One big guy Prince Fielder, is forcing another big guy in Miguel Cabrera to go back to playing the hot corner in 2012. Cabrera was never a Gold Glove caliber third baseman with a -6 Rtot (or Total Zone Total Fielding Runs Above Average) in 2006 and then a -11 Rtot in 2007. He did show decent range in his age 23 season (2006) by sporting a 2.42 RF/G but only a .957 Fielding % (2.68 league RF/G and .954 Fielding % that year). The Cabrera experiment at third should be watched closely as a barometer for a similar sized player to Pablo. It will also allow us to see how many Runs Created Miguel Cabrera will have, versus how many Total Zone Fielding Runs he will be at above or below league average (which I expect to be below). If he becomes a major liability at third and starts surrendering lot’s of runs, it will not only lower his total value to the Tigers but it will make them consider making a switch to put him or Prince into the DH spot. If Pablo ever starts becoming a defensive liability we can use a ratio similar to what Detroit will look at when considering to stop or continue playing Cabrera at third. This will give us a general idea of at least what kind of offense/defense ratio Pablo must maintain to continue playing as the everyday third baseman for an American League team like the Tigers . Then we can surmise what a National League club like the Giants might look for out of Pablo as he ages.

    Now according to Pablo he is adding muscle but is that the right thing for him offensively, defensively or for extending his career? Guys like Albert Pujols or Mike Stanton are probably what some general managers dream of but will those muscle bound bodies extend their careers or meet the same fate as any player with extra girth? Remember Frank Thomas? A former football player at Auburn, “The Big Hurt” was showing what big muscles and a bat in hand could do to a tiny baseball. He was already logging quite a few games as a DH at a fairly young age (101 games as DH in his age 23 season) and then started logging most of his games at DH from age 30 on. I would attribute a lot of games as DH in helping him play so long over his career, more so than his physical build. Plus that body type is not the most conducive for playing 3rd. Albert Pujols was only able to decently play third for 96 games over his first two seasons (decent range at 2.52 RF/G and a below average Fielding % at .938) and then rather unsuccessfully 7 times last year with a .824 Fielding % over 17 defensive chances.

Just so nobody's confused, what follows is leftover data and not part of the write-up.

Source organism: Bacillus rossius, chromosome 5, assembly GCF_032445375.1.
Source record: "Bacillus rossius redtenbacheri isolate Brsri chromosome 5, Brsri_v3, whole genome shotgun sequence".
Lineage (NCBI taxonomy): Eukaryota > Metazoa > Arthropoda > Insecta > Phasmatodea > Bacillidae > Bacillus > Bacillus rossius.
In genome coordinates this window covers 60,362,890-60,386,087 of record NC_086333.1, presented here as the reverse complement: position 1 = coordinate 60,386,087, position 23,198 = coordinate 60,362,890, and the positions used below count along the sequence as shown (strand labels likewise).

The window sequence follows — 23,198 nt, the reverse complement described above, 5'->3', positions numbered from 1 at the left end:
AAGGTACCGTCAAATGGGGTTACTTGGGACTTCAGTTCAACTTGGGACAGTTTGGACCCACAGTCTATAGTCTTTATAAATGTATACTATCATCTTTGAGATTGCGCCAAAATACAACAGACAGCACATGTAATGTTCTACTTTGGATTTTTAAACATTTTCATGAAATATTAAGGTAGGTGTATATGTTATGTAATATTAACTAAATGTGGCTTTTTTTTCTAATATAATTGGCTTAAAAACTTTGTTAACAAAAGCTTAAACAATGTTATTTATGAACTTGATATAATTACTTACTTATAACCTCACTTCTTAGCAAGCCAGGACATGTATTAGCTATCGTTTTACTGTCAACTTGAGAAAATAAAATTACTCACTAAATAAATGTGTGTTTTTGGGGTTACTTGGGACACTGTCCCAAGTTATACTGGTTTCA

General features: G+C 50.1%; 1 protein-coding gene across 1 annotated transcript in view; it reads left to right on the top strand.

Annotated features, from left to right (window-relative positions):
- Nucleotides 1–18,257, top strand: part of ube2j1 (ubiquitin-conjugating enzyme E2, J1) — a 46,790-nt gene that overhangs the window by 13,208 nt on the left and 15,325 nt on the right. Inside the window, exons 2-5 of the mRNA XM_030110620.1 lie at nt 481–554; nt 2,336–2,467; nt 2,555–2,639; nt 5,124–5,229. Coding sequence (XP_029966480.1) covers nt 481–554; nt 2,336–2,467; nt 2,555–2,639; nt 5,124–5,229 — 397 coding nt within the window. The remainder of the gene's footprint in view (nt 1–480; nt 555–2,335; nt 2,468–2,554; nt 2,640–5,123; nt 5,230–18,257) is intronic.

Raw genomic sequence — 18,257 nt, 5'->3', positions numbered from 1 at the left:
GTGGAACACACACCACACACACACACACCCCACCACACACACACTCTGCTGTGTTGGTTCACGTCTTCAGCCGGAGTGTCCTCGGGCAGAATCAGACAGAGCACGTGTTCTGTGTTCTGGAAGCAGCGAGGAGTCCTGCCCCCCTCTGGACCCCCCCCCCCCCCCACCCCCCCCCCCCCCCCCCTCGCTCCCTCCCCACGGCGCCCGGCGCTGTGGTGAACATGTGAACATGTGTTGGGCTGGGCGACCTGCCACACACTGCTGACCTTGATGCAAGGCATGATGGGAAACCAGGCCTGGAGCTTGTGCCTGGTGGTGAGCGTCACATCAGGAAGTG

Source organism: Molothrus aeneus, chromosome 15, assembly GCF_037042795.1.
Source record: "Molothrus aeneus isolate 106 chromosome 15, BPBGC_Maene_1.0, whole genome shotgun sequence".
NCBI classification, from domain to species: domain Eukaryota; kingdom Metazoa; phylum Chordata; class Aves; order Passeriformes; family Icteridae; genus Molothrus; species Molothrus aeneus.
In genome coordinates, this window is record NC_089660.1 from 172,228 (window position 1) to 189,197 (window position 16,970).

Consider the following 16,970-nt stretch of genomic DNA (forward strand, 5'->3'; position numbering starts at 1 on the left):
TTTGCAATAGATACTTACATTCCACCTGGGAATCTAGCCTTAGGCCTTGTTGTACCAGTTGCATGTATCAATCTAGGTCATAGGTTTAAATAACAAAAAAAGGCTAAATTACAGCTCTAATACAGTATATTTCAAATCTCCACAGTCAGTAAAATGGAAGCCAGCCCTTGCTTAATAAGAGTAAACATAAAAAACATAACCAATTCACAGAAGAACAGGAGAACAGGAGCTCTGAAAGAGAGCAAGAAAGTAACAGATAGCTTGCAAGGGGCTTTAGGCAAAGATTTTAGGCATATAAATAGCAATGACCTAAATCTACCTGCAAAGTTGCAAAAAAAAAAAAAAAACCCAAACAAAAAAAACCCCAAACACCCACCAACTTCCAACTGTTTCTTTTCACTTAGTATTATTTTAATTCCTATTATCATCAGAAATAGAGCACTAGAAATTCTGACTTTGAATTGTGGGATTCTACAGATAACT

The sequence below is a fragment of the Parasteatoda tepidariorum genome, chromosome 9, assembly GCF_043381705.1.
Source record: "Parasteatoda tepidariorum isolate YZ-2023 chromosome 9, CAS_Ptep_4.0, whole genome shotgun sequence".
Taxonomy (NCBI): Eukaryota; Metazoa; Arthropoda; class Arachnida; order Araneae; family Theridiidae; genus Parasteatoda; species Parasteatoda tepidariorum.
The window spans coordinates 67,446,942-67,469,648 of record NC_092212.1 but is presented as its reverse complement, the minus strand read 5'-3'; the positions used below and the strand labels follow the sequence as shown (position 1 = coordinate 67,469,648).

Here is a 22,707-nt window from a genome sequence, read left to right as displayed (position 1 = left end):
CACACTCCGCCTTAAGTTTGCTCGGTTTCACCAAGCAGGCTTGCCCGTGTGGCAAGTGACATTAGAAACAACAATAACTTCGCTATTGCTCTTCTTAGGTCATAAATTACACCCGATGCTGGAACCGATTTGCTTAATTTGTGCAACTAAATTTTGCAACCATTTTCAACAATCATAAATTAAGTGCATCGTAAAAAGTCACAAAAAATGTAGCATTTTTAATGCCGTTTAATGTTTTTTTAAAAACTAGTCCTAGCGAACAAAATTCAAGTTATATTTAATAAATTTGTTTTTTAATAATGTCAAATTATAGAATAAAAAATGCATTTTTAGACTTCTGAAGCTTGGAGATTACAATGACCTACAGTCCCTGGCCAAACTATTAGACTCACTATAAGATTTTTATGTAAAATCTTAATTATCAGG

For the first time last year I heard the term “old player skills” by Matt Klaassen at Fangraphs (great read!) and it was referenced quite a bit with Prince Fielder in regards to his size and his deal with Detroit. A good example of a player developing old player skills over time is Jim Thome. He played 3B through his age 25 season. As age, less range, more weight, less speed and the ability to really only play 1st or DH coupled with continued offensive power and production, he transitioned into having an “old player skill set” (also see Mickey Mantle and his final 2 seasons playing first base). By being proficient offensively but no longer capable of playing a “young player position” teams had to accept that trade off. Players who can be productive at 3rd over a longer period of time are worth more than a similar hitting player at an “old player position” like 1b or DH . Players who catch, play SS or CF are worth even more than a 3B and those positional adjustments are factored into a players WAR as shown by Tom Tango.

    As previously noted the Panda showed he could play Gold Glove like defense at third while weighing 240 – 250 lbs (approximately 19% body fat) because speed as a skill set pales in comparison to the other requirements of a great third baseman like reflexes, soft hands, nimbleness, positioning and strength of arm. As long as Pablo can maintain this weight, continue to work on defense throughout the year and not lose any of the more needed third baseman skills by bulking up, then he stands a strong chance of playing at third for a long time.

    This is why it is so important for the Giants organization to get the great offensive value from Pablo or Buster Posey while playing defensive positions and playing them well. That is exactly why the Giants would want to keep them both in their respective positions (not move either one to play the “old player position” first) for as long as they can without losing them to an injury. I think it is for this reason that Bochy and Sabean should be more concerned about Pablo’s weight in regards to longevity and great defense as opposed to how extra weight impacts him offensively. We have seen that heavy guys can hit for a long time and we have no way of knowing for sure whether Pablo’s dismal 2010 was due to weight because frankly, we lack a sufficient data load to make that assessment right now.

    Being heavy can negatively impact a ballplayers overall value by diminishing certain facets of their game and limiting the positions but how much is too much? Perhaps we will learn this year watching Detroit games but regardless of all the negativity surrounding an overweight ballplayer, have you ever seen old footage of Babe Ruth? What about the fun Miguel Cabrera or Prince Fielder have on the field? Seems like a trend because Giant fans will tell you that no one has more fun on the field and in the dugout than Pablo Sandoval and whether he be thin, heavy or muscle bound, watching the G-men play would be a lot less fun without a smiling Panda.

    by Raul Rekow Jr.